I found out later that my heart wasnt functioning as effectively as they had hoped so I was admitted back into the hospital so that doctors could place a defibrillator in my chest. This is a device that shocks the heart back into rhythm should it stop or begin to beat too fast. Continuing with my positive attitude, I was thankful that such technology existed and was given the label by several doctors and nurses as the most positive patient ever!

I live today as a disabled person. Although at one point my ejection fraction (a scale that doctors use to measure heart function) was only 17 percent—normal ejection fraction is 50 to 70 percent. It is now up to 35 percent, which is still critical but an improvement.

I enjoy my life. Dont get me wrong. It is a constant battle fighting depression and anger but I find myself being thankful for every single moment. I no longer see life as a constant struggle but as an opportunity to make a difference. I know how it feels to be at the brink of death and I am able to tell other heart patients that no matter how bad things may look now—it will get better. I tell them to trust in whatever higher power they believe in and to accept that the future is not in their control. What shall be, will be, so enjoy the present. Life is even more precious once youve almost lost it.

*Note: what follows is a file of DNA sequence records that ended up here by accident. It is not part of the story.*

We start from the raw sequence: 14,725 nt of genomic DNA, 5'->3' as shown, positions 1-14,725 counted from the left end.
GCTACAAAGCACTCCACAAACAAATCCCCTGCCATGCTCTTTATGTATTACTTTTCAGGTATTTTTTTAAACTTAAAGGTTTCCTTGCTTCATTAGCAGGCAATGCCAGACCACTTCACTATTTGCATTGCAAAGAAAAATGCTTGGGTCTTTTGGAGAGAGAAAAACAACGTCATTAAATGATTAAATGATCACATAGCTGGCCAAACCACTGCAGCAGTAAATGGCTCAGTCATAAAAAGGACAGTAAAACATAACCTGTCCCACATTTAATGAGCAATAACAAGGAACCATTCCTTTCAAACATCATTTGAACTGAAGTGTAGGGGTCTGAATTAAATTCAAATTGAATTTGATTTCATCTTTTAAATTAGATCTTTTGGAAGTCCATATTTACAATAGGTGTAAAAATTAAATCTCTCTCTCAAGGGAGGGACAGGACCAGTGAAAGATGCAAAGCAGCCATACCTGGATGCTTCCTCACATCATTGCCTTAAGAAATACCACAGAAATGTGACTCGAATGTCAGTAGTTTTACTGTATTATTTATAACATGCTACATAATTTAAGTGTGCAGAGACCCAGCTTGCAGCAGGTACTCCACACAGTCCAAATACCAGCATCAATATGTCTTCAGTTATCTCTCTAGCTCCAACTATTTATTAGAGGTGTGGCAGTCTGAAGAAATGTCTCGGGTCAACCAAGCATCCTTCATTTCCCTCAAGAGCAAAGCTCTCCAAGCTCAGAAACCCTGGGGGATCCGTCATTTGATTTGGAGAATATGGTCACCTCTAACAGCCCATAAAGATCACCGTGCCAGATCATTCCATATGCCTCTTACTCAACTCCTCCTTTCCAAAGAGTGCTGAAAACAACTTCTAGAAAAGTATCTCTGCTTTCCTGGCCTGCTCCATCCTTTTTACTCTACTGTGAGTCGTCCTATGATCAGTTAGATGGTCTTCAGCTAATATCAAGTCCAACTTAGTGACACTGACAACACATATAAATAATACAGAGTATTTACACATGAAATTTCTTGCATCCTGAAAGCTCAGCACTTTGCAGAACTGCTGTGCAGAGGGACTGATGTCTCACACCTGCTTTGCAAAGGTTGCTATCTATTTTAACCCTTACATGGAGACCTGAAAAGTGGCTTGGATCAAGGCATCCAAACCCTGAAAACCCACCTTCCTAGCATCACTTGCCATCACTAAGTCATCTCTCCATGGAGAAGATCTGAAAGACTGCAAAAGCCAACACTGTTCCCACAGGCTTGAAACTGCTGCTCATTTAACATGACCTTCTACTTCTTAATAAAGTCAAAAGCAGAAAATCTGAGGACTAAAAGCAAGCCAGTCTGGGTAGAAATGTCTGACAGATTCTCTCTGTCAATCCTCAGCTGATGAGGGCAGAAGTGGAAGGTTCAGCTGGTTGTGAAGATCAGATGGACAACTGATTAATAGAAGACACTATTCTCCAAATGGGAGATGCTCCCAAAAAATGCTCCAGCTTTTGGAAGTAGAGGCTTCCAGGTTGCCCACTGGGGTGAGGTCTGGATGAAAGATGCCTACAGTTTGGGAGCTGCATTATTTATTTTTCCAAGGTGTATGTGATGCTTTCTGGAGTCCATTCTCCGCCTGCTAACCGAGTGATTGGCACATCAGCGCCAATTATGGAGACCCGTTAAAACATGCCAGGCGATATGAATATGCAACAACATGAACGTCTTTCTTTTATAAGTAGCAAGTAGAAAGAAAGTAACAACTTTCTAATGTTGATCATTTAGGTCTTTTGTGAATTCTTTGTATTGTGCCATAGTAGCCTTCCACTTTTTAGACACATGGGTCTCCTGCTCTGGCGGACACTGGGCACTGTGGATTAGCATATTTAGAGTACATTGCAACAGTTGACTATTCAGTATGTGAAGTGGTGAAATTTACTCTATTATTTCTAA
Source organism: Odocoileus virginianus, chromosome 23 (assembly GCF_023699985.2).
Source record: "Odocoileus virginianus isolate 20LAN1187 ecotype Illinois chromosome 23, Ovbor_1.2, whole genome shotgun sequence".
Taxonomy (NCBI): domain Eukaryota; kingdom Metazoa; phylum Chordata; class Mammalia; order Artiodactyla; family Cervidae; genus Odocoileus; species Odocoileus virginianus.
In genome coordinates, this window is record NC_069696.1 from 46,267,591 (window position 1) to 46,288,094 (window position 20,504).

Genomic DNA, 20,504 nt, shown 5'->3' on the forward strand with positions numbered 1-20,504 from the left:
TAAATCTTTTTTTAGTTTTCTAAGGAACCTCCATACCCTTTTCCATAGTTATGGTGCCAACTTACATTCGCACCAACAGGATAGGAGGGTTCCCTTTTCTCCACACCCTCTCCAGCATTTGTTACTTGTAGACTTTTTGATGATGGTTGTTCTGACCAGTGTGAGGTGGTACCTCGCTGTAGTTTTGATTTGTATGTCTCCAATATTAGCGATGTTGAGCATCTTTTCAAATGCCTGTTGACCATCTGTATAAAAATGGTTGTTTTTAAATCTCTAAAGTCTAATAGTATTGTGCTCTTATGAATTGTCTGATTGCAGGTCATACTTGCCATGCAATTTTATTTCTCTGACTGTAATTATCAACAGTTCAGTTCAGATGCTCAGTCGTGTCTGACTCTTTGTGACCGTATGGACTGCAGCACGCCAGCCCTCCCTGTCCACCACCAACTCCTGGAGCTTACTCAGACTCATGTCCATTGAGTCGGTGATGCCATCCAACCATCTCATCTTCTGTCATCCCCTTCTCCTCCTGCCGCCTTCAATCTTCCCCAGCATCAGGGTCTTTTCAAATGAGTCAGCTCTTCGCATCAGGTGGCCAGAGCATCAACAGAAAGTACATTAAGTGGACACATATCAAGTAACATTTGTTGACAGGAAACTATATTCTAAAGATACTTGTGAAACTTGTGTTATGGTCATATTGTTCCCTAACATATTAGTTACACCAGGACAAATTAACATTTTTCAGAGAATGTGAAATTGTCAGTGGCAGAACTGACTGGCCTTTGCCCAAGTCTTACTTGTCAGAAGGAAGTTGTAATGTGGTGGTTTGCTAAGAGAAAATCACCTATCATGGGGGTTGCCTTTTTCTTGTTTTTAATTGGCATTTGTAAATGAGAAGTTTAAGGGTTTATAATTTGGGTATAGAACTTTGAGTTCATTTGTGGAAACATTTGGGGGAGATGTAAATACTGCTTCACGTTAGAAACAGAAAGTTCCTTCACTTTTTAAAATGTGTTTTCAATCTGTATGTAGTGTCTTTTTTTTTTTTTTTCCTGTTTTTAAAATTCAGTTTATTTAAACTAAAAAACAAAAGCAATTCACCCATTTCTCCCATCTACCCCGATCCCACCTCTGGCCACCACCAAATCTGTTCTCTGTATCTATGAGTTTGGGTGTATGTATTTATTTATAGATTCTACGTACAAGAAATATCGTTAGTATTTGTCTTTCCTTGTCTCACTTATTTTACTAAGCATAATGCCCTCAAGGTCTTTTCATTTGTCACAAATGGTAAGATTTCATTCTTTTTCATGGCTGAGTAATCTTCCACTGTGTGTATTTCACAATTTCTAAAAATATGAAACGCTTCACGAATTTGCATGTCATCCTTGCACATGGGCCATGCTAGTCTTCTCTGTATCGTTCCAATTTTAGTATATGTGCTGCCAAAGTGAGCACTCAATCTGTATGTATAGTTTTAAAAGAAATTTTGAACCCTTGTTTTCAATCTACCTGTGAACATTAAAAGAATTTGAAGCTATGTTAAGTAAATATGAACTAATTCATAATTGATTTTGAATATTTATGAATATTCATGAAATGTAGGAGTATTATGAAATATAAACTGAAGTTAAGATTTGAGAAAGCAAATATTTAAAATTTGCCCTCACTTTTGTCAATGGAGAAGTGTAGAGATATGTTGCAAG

I can now laugh, shop (with assistance), drive, and I am almost able to do 45 seconds of the dance Single Ladies” by Beyonce!!! I have learned to appreciate my medicine and value my doctors. I view the tests and appointments as opportunities to learn more about my condition so I can share with others. I try to remain positive and I smile when I look at my defibrillator scar. Not only do I think about how awesome it is that such technology exists but to live in a county that allows someone like me—a middle class mother of five—to receive such wonderful medical care is just an amazing thought that I dont take for granted.


About The Author:  Nefertari Williams is a jewelry maker, activist for women with heart disease and the mother of five beautiful children.  She lives in Willingboro, New Jersey.  To access additional articles by Nefertari Williams link here

Bob Shell: AAP, What Are They?

UFO illustration by Dean Rosenzweig, copyright 2023
Artwork by Dean Rosenzweig, Copyright 2023

Text by Bob Shell, Copyright 2023


AAP, What Are They?


Everyone has heard of UFOs or Flying Saucers, but what are they? My preferred term is AAP, Anomalous Aerial Phenomena. I prefer this term to UFO, because it makes no assumptions not established by the observations. AAP don’t fly in the sense that our aircraft and rockets do. They lack wings, airfoils, and have no visible means of propulsion. Occasionally they show exhaust behind them, but that is rare. They simple float or hang in the air without any visible means of support. They accelerate instantaneously, to amazing speeds without causing sonic booms, which we cannot do. They make right-angle turns in defiance of inertia.